Britain can still change its mind about Brexit and remain in the EU, European Council President Donald Tusk has said.
Speaking to the European Parliament in Brussels on Tuesday morning, Tusk said the UK could have a “change of heart”.
“If the UK government sticks to its decision to leave, Brexit will become a reality – with all its negative consequences - in March next year. Unless there is a change of heart among our British friends,” he said.
Tusk added a jab at the Brexit secretary: “Wasn’t it David Davis himself who said: ‘If a democracy cannot change its mind, it ceases to be a democracy.’
“We, here on the continent, haven’t had a change of heart. Our hearts are still open to you.”
Jean-Claude Juncker, the president of the European Commission, added: “I hope that these comments by my colleague, Donald Tusk, are not ignored in London.”
Manfred Weber, a leader German MEP and ally of Angela Merkel, said the British public should be “worried about the priorities” of Theresa May’s government.
“My message to London is please don’t complain anymore. Please stop complaining, please deliver,” he said.
Weber mocked the British government for the “scam” claim that it needed to leave the EU to have blue passports.
“EU law does not say anything about passport colours. Croatia have navy blue passports for years already, you didn’t have to leave the Union for that, so why do you not tell people the truth?” he said.
The interventions came after Nigel Farage last week said he could support a second referendum. The former Ukip leader said another vote might be needed in order to secure the Brexit.
In an interview with The Observer, Farage added he was worried Brexiteers could “lose the historic victory” they won in 2016 as “The Remain side are making all the running”.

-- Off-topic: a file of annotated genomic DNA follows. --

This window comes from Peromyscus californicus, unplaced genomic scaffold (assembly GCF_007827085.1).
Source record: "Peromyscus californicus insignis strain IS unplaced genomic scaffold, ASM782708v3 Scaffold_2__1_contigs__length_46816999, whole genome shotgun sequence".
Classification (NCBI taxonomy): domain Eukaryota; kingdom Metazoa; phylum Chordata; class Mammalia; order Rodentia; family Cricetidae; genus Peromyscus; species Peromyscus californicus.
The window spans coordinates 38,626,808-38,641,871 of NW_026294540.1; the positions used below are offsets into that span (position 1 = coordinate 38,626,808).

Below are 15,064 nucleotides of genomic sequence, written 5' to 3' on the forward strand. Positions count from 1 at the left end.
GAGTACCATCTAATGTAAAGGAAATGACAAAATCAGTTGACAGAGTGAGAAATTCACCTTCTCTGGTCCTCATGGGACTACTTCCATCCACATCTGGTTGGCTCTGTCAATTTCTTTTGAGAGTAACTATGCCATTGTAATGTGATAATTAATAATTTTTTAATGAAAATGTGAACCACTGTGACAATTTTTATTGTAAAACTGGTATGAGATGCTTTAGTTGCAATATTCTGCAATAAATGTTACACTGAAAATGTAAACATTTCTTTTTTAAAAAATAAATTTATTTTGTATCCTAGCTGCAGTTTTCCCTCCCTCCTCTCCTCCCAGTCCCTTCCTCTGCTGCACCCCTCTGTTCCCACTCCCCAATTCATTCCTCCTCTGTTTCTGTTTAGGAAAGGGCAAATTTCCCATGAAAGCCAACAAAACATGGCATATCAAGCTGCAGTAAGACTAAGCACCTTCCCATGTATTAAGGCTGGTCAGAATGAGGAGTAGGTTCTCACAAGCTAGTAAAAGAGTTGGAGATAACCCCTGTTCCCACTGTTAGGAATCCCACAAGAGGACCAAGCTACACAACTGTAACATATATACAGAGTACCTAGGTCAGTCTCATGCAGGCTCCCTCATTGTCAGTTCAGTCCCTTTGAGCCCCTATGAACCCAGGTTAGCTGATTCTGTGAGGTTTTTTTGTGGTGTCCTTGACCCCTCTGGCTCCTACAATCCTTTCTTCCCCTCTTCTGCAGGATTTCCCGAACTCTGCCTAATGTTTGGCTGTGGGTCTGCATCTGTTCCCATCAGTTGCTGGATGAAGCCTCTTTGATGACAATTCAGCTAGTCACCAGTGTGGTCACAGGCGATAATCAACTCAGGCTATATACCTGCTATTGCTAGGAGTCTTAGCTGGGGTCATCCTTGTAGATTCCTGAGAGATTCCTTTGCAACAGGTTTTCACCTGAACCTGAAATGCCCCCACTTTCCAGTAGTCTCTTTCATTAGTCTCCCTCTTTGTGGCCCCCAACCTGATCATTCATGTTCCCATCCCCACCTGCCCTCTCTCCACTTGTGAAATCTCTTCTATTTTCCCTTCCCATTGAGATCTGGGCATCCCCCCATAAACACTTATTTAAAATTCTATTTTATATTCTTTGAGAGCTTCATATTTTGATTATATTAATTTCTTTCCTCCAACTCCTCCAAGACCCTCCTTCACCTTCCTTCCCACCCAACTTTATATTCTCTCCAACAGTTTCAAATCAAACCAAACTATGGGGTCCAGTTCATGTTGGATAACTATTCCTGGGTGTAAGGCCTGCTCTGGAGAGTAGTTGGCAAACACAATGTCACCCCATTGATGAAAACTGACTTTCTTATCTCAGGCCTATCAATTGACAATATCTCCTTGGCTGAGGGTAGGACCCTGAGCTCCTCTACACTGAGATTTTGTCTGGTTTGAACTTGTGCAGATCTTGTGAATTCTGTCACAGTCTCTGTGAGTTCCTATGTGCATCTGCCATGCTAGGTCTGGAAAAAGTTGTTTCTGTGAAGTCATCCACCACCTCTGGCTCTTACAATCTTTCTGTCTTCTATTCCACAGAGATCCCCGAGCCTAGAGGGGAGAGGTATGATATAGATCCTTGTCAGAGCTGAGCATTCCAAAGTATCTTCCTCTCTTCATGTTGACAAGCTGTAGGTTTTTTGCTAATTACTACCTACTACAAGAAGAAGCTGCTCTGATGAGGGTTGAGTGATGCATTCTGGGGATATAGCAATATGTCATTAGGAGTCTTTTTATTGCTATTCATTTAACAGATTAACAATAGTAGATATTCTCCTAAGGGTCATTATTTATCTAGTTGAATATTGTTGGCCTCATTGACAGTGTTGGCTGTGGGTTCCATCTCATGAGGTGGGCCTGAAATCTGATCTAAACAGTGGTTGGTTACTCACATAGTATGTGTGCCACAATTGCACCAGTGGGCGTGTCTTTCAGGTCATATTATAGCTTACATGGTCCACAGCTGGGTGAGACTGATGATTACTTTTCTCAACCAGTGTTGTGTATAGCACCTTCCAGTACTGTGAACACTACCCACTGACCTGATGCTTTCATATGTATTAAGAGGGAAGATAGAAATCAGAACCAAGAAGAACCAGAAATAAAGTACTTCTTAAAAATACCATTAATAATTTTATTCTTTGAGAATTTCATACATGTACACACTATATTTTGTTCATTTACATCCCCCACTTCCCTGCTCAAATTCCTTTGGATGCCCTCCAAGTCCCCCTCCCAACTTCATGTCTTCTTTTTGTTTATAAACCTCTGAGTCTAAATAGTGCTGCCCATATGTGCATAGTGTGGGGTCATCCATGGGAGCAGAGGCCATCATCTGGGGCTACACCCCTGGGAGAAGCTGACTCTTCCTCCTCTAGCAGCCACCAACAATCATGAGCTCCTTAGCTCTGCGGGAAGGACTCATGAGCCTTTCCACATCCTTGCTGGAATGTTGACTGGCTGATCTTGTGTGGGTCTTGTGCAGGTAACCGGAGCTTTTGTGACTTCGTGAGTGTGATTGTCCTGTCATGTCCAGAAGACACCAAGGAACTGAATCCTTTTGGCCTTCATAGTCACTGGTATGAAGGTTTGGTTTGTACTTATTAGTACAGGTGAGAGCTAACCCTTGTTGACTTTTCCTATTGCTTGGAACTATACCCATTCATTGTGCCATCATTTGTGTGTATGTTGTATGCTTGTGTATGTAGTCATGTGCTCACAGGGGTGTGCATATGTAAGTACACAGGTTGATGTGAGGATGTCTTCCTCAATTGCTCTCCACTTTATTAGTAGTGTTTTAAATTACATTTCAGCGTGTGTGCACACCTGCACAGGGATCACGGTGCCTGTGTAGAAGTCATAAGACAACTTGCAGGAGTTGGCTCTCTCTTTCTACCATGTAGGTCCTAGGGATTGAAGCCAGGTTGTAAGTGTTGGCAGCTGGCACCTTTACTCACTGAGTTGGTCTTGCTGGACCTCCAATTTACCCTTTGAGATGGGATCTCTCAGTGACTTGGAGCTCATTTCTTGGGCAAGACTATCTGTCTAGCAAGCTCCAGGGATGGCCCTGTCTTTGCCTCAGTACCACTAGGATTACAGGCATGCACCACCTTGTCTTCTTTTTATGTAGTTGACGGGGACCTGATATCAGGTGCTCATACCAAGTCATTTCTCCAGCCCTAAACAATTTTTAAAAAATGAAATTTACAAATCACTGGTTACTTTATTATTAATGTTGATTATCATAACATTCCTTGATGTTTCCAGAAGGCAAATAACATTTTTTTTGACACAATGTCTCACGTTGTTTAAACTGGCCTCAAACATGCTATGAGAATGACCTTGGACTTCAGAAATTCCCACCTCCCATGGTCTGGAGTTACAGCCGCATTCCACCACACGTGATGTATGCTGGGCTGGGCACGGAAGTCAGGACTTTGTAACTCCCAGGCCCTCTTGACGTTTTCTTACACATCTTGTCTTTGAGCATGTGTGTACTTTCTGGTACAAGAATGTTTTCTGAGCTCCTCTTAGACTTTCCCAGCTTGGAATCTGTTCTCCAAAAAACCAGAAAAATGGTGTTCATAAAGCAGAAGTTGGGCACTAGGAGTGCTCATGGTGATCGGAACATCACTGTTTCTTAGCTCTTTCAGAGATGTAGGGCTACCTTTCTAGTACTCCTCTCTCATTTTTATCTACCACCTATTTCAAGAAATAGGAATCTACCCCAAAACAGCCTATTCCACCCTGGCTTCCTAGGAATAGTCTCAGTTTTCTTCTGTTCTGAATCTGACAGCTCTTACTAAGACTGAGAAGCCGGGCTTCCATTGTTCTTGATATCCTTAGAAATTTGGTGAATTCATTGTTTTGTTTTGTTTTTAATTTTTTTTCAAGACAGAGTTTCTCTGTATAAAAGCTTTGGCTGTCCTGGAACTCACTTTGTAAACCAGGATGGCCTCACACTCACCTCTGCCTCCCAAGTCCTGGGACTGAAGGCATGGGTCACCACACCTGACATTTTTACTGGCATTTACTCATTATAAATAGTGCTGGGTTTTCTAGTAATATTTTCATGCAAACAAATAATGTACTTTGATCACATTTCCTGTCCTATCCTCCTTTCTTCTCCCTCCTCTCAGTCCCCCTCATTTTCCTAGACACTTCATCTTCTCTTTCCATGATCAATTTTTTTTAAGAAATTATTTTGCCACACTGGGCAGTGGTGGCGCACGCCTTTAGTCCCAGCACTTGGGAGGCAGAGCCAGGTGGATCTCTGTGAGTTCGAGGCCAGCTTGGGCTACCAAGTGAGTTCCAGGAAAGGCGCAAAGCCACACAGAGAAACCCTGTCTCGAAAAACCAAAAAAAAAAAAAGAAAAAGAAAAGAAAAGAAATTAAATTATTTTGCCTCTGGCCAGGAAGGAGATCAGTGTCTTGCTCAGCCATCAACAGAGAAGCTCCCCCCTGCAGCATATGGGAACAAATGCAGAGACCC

Guy Verhofstadt, the European Parliament’s Brexit co-ordinator joked to MEPs this morning that the EU’s chief Brexit negotiator Michel Barnier must have spiked Farage’s drink during a meeting.
“I don’t know what he put in the coffee or the tea of Nigel Farage because he comes out of this meeting and backs a second referendum,” he said.
Jeremy Corbyn has repeatedly refused to rule out supporting a second referendum. However Labour currently is not “calling” for one.
And Shadow Brexit Secretary Keir Starmer has urged Labour MPs to stop thinking how to “rub out” Brexit and instead focus on how to get the best deal for Britain outside the EU.
Speaking to the Parliamentary Labour Party (PLP) on Monday night, Starmer said that a second EU referendum couldn’t be held until 2021 at the earliest and even then would face “obvious” practical problems.
Theresa May has said holding a second referendum would be “betraying the British people”.
Bernard Jenkin, a senior Conservative backbencher, told Sky News after Tusk’s comments: “Nobody serious wants another referendum in this country on this question”.
There is also little support for a second vote among pro-Remain Tory MPs. Nicky Morgan told the BBC on Sunday she did not think it would, or should, happen.
“The June 2016 referendum was so divisive and I think we are still dealing with the fallout from that that actually having a second referendum would not help to heal the divisions in this country that have highlighted by the referendum,” she said.
“I think it’s right that the government does now focus on delivering the best possible deal as we exit the EU and I do accept that we are going to be leaving the European Union. Not something I campaigned for but I think it’s better we now make sure we have the best possible deal.”